Black and White Negatives of Uxmal
This past year, the Visual Resources Center received a collection of forty-one 70 mm black and white negatives of images taken at the Maya site of Uxmal. The original source of the negatives and when they were taken was unknown, but it was determined that this collection was unique and warranted special treatment. First, the negatives were sent to Two Cat Digital for digitization. The negatives were scanned to create a 2000 ppi, 16 bit grayscale TIFF file. The digital files were integrated into the VRC collection, and uploaded to Shared Shelf for cataloging.
By happy concidence, Michelle Sparnicht was in fall 2014 a member of Darcy Grimaldo Grigsby and Lisa Trever’s seminar on the nineteenth-century photographs by Désiré Charnay of Maya ruins, including Uxmal. Michele was chosen to do a preliminary cataloging of the images. Because the images were unaccompanied by any identifying information — let alone anything we would recognize as metadata! — we had to compare what we had with images that had already been identified. A major resource was the Architecture, Restoration, and Imaging of the Maya Cities of Uxmal Kabah, Sayil, and Labná website at Reed College.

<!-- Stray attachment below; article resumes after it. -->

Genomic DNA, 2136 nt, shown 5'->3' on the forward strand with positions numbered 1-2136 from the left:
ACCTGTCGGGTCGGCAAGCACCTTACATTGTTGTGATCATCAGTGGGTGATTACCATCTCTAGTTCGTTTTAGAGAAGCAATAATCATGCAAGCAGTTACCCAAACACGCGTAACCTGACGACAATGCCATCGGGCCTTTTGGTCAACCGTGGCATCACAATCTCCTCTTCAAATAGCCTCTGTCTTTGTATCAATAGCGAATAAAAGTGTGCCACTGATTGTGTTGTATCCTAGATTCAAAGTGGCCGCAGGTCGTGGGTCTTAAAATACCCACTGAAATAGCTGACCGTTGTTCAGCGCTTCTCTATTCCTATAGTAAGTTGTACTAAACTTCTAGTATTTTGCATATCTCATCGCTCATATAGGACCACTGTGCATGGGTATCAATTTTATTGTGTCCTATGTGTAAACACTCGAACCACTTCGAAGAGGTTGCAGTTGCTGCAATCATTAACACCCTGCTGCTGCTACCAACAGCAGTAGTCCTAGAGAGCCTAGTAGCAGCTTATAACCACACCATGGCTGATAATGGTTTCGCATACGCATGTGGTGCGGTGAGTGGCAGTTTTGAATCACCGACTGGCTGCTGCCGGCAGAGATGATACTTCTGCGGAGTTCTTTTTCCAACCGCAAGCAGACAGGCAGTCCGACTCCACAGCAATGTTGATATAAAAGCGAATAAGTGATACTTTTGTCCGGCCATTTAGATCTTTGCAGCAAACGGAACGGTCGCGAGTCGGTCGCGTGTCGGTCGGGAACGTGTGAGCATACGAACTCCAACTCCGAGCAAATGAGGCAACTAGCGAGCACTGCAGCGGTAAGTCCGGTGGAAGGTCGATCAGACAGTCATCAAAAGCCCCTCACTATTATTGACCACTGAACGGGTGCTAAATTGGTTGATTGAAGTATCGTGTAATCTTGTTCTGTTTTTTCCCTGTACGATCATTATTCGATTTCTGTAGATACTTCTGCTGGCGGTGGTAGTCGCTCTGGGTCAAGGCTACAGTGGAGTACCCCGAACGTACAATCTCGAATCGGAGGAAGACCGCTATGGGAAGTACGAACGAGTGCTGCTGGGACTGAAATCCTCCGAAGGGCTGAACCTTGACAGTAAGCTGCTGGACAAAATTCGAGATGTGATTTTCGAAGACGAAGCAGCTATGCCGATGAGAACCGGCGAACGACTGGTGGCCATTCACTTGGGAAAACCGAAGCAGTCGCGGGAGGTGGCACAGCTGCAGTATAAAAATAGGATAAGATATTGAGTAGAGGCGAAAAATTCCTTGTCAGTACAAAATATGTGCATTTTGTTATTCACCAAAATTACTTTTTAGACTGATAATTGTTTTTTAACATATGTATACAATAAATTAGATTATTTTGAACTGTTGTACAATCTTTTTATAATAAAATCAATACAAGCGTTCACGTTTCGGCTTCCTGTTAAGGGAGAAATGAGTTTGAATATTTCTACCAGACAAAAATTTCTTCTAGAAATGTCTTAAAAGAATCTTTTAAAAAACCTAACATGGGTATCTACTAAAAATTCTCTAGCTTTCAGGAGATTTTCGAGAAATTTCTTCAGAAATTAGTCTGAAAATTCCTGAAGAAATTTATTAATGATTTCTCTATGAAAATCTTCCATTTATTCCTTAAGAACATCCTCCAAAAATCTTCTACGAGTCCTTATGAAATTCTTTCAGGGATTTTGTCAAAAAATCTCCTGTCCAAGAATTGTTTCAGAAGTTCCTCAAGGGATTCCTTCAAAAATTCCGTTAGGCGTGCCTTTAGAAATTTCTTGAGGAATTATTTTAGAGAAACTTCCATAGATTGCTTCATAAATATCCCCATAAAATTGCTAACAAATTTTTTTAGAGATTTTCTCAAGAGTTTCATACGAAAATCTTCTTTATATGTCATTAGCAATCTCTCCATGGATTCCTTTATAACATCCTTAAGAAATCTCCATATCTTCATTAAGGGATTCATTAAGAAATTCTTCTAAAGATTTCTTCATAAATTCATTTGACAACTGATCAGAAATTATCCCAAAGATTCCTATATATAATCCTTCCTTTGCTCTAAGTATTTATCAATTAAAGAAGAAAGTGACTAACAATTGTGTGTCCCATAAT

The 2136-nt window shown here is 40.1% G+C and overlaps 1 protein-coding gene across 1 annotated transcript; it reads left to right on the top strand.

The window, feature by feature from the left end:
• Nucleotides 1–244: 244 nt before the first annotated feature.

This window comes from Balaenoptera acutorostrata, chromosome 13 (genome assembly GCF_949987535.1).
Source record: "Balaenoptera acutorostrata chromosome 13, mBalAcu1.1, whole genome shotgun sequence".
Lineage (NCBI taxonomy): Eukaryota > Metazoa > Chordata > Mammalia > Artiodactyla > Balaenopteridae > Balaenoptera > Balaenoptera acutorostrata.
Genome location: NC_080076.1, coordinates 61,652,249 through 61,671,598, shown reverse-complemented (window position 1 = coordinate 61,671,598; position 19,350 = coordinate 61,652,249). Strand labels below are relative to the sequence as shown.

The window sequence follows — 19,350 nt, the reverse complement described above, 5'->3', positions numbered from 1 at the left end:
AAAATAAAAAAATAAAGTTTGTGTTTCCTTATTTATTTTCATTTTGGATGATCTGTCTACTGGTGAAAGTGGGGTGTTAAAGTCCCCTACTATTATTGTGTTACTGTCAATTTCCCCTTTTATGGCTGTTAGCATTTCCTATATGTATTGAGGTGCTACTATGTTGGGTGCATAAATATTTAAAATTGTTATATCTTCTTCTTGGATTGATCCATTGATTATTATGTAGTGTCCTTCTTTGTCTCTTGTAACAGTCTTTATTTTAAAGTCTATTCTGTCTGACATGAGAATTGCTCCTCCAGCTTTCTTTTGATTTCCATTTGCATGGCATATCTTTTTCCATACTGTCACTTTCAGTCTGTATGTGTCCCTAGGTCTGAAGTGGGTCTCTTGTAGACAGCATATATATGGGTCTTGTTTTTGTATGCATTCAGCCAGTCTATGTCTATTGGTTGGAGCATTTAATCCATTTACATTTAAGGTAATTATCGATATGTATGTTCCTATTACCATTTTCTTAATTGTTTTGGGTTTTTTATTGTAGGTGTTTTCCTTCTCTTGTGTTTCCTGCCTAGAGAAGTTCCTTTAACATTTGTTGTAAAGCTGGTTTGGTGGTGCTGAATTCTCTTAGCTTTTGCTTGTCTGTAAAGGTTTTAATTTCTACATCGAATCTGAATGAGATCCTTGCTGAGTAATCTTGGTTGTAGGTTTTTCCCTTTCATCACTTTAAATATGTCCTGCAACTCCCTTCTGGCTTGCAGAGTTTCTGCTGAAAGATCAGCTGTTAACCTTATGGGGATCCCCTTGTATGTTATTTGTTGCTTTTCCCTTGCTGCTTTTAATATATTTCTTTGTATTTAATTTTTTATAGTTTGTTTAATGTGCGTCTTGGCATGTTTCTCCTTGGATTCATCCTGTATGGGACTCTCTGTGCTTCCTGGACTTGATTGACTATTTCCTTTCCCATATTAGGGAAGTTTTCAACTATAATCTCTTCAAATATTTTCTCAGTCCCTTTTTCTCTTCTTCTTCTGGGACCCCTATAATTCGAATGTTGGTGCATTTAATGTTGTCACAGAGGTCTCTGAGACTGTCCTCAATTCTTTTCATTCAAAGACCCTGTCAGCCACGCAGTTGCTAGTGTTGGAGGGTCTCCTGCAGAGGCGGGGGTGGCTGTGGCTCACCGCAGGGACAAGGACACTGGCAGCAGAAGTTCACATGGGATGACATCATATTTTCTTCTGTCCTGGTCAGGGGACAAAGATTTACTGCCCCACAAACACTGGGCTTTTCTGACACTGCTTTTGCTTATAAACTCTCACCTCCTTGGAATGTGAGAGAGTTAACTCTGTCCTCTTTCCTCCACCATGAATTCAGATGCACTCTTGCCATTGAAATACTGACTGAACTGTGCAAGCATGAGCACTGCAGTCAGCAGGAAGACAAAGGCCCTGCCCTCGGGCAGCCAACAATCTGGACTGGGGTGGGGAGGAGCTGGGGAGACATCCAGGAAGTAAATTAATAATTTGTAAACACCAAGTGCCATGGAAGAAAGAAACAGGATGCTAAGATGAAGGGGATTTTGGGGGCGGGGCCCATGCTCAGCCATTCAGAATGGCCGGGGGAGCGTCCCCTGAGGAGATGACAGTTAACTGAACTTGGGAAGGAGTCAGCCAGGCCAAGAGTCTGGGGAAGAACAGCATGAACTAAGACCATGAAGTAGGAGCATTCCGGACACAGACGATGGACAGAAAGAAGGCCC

After Michelle finished her preliminary cataloging, I added additional metadata, including specific geocoordinates for each image, and further researched the photographs for potential dating. After a thorough examination of our materials, photographs hosted by the Reed College website, and a review of the history of the site, I was able to determine with relative certainty that our photos were taken prior to 1930. Small details in the photographs including vegetation, state of structures, and even clothing worn by unidentifiable women helped me come to this conclusion.
Once the records were catalogued, they were published to our collection on ARTstor, accessible to any UC user. Recently ARTstor made its open-access Shared Shelf Commons collection available via the ARTstor Digital Library. Given this new and very welcome accessibility, the VRC is now considering the copyright of images and works in its collection, and targeting those which can be published to ARTstor more openly. Our Uxmal scans are the first set of images made available in this way. While the copyright is not entirely certain, the VRC has deemed them orphan works with a low risk of copyright infringement. By making these photographs more publicly available, it is our hope that more information will be forthcoming.